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Permits for RV living can be confusing and vary even between adjacent counties. Depending on how you plan on using your RV you may need permits for RV hookups.

Whether you plan on storing your RV, using it as a guesthouse, traveling full time, or transforming an RV into a permanent residence you may need certain approvals or permits to do so.

RV hookups can mean anything from installing a septic tank to plugging in an extension cord. Whether you need a permit to do what you have planned will depend on your location, duration of stay, and how you plan on using the RV.

While generally RVs are used to travel to established campsites on vacation, some RV goers live in their vehicle year-round. Whether you plan to travel full time and need a virtual address, plan on buying land to park on, or just want to use an RV for extra room next to your house, all those things might affect what kinds of permits you need.

As someone who has read through my county's zoning codes so I could park my RV on an empty lot, I know how difficult it can be to find accurate information that pertains to your own situation and I want to offer some of what I learned during the endeavor.



Do RV Hookups Require Permits

What RV Hookups Are Must Haves

While sewage tanks are only needed for longer stays, the freshwater supply in most RVs only last a weekend's worth of time. To park an RV for any significant amount of time a water line and adequate electricity are the two must-haves.

A place to dump your sewage is not required in some areas, it can be a laborious chore to pack your RV and drive to a nearby dump station multiple times per month. A septic tank or city sewage with an accessible port are not easy to skip if you plan on living in and parking your RV in one place long term. If you find a city that allows the use of RVs as homes they will almost certainly require proper sewage hookups on the property.

RV Permissions By County

If you do need permits to live in your RV or have a water well or a septic tank installed, you will need to consult local ordinances for guidelines. The land you occupy will have regulations based on where you live and what type of soil the ground is composed of.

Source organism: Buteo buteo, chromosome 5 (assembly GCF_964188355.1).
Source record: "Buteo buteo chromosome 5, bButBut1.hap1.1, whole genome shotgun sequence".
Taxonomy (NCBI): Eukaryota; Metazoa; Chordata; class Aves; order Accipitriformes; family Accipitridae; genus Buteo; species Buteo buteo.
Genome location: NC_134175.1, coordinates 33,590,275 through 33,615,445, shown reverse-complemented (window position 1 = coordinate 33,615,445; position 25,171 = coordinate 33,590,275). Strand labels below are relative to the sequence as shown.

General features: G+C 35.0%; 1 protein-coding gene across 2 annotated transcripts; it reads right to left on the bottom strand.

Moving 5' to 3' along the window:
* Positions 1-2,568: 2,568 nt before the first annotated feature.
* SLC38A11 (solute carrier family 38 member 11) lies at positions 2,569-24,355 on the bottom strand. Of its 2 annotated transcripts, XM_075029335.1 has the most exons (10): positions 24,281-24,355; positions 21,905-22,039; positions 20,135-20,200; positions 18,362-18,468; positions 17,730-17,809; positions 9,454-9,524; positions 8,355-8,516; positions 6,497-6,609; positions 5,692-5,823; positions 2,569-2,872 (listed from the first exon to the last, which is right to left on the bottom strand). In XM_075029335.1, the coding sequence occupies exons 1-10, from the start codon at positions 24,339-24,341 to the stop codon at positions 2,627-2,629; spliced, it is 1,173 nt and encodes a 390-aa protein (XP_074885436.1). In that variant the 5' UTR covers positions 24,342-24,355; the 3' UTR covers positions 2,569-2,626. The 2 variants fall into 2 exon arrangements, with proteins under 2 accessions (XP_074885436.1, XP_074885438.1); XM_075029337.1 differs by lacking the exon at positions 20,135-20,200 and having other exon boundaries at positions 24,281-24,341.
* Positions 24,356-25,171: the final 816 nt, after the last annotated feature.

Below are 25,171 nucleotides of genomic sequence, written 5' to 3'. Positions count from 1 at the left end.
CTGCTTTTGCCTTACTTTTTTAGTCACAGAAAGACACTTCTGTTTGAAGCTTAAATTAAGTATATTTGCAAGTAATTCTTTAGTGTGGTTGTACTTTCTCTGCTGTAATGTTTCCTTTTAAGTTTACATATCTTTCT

If you have trouble finding this information give the main line at your local courthouse a call and they can direct you to the office that can provide building code information. Courthouses are a great first step to finding out who to contact for more specific information.

Do Cities Allow RVs Long term

Any large city has a good chance of being more unwelcoming to RVs of any kind than rural land. Living within city limits typically means following strict zoning codes on property and possibly even Homeowner Association regulations.

Rural areas and land outside of city limits are more likely to allow permanent residence in RVs and the installation of RV utility hookups.

What Can You Do In Your RV Without a Permit

Parking an RV at Home

A permit is not needed if you plan on simply parking an RV on your property. If you own a travel trailer or motorhome to take an occasional trip in you should not need any special permissions to store or maintain your RV even if you occasionally run electricity or water to it for maintenance.

Using an RV as a Guest House or Office

In most places you can occasionally occupy and use your RV as something like a small office or music studio without permits. Short stays (Typically less than two weeks but sometimes a month or two) are also allowed on most land if a primary residence is also on the property.